• Like
Reactions: 4 users
These are hardly new ideas but some may include:

1) a much more thorough, rigorous and formalized training component in the philosophy of science proper during graduate school trainings.
I agree with this, for sure! My philosophy undergraduate courses were among the most formational for me with regard to developing critical thinking and logic skills, as well as developing the mindset of never believing wholesale (or without a proof) that we’ve fully reduced a problem down into all its parts.
 
  • Like
Reactions: 1 user
I agree with this, for sure! My philosophy undergraduate courses were among the most formational for me with regard to developing critical thinking and logic skills, as well as developing the mindset of never believing wholesale (or without a proof) that we’ve fully reduced a problem down into all its parts.
I took an elective philosophy of science course (in the philosophy department for the philosophy PhD students) near the very end of my grad school experience and it was SO useful and eye-opening. They really focused on how the philosophers of science (and physicists, chemists, biologists) around and just after the turn of the 20th century utilized the basic principles of the philosophy of science in the various areas of the natural sciences leading, of course, to exponential advances in all of those fields during the 20th century. It was really cool to see the origins of concepts within psychology (such as 'operationism/ operational definitions' and 'logical empiricism') and realize that the psychologists who emphasized these things weren't the originators of the concepts and that they borrowed them from the natural sciences. It was also incredibly useful to see how contentious the debates were among philosophers of science on various topics/issues which served as an antidote to the unfortunate tendency for a lot of people in professional psychology to think that 'the science is settled' and the choices that have been made in terms of how to approach scientific psychology (underlying philosophical presumptions/assumptions) have already been definitively chosen and settled for us and that there is merely 'one way' do approach our field from a scientific perspective.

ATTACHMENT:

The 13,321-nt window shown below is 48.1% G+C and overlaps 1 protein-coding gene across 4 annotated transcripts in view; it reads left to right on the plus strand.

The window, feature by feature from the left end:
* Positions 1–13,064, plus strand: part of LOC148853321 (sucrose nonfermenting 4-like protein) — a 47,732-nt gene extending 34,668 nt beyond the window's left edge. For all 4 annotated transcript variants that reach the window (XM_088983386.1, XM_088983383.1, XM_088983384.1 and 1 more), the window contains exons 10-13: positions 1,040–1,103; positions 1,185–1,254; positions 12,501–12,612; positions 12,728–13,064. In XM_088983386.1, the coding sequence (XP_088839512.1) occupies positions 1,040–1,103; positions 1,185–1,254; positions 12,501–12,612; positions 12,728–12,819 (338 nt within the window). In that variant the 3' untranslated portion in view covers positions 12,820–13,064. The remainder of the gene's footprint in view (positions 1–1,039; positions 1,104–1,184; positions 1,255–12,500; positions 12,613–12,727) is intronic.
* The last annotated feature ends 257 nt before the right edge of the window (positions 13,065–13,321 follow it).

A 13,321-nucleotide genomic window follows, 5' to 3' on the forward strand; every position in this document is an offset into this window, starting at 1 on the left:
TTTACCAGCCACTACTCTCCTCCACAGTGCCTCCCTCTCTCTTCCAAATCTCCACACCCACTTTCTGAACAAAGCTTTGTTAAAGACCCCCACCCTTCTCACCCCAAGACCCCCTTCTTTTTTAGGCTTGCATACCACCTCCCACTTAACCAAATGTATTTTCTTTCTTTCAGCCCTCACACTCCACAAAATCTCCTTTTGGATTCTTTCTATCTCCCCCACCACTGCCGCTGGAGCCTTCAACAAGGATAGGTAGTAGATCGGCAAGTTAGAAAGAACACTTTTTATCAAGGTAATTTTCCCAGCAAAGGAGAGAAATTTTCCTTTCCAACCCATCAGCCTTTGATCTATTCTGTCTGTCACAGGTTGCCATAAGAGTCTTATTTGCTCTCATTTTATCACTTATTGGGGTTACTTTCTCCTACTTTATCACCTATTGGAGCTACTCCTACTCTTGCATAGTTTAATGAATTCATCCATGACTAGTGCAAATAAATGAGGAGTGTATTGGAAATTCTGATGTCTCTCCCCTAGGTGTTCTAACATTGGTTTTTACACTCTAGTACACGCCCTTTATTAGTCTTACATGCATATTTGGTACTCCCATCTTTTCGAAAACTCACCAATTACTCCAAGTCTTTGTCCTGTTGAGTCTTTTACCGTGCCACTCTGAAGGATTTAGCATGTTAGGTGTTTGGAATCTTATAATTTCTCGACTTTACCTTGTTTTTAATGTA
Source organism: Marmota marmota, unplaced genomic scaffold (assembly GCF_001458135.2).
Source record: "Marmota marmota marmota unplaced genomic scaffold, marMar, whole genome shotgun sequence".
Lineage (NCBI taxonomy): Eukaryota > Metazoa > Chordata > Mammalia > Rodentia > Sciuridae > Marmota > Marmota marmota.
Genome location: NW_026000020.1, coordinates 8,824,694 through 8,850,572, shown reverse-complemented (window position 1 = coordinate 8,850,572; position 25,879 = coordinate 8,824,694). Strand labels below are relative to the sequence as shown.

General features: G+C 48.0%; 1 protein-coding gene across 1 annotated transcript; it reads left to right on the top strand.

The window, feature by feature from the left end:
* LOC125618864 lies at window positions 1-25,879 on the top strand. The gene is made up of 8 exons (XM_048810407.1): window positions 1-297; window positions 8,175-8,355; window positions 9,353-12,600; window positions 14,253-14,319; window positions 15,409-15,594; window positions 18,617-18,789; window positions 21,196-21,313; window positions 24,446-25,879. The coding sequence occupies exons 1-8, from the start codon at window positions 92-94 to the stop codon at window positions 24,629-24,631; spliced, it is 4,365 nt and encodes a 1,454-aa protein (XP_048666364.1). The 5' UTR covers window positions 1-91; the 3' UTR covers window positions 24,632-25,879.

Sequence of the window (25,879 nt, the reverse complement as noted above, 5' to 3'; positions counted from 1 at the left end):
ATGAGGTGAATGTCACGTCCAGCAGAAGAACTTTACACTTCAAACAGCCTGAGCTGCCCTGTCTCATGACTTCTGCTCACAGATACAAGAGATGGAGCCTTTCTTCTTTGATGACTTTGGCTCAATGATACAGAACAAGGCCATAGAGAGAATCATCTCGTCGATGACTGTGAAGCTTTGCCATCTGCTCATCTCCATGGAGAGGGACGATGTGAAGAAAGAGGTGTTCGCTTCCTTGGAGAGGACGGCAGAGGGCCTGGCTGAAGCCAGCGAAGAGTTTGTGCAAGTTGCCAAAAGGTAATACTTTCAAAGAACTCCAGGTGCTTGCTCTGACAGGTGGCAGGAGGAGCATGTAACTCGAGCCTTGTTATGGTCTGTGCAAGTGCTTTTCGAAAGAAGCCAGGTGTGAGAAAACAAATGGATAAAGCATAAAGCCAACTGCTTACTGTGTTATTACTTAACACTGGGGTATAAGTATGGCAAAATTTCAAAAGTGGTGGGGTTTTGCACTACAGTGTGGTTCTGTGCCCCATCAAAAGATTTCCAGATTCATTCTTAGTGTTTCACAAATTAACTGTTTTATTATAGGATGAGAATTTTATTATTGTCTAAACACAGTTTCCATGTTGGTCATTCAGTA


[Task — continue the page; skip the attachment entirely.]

• Like
Reactions: 1 users
Members don't see this ad :)
Jumping back into this to say that I agree with those of you who are pointing out the silly territorialism present in the quantitative vs. qualitative debates. All methods, as long as they are rigorous, systematic, and empirical, should be welcome.
 
What I’m really interested in here is your perspectives on if fixing the underlying problems leading to the replication crisis (and thereby hopefully producing a more replicable body of literature) is enough to say we’ve finally found our voice as a somewhat young science. I guess I’m hitting at the more fundamental question of whether a literature of replicable effects is enough to truly a make science reflective of reality if there is no theoretical backing to ground and unify that science.

I guess I'm not really understanding the issue. I'd certainly posit we have a voice as a young science. Perhaps the best comparison is epidemiology. I don't think they have anything approaching on a unifying theory. They're in a similar boat to us in many ways. They are (generally) less theory-driven than we are, but also have much less of an identity crisis than we do about not being a "real" science. This is despite the fact that their field relies heavily (in some cases entirely) on purely observational work and is thus arguably sits further from "traditional science" than most of psychology.

We may not have that agreement on a particular issue, but I don't in any way believe a unifying theory is fundamentally necessary. At the same time, I also don't believe fixing the underlying problems leading to the replication crisis is: A) Going to happen by current efforts (see earlier comment - efforts are dealing with 1% of the problem and ignoring 99% of the problem); B) Really has that much of an impact one way or another. Its generally good. I support their efforts for the most part, though I do think their approach has been misguided and (in some cases) selfish. Should have started with academic administrators/leadership and funders rather than throwing all their junior colleagues under the bus.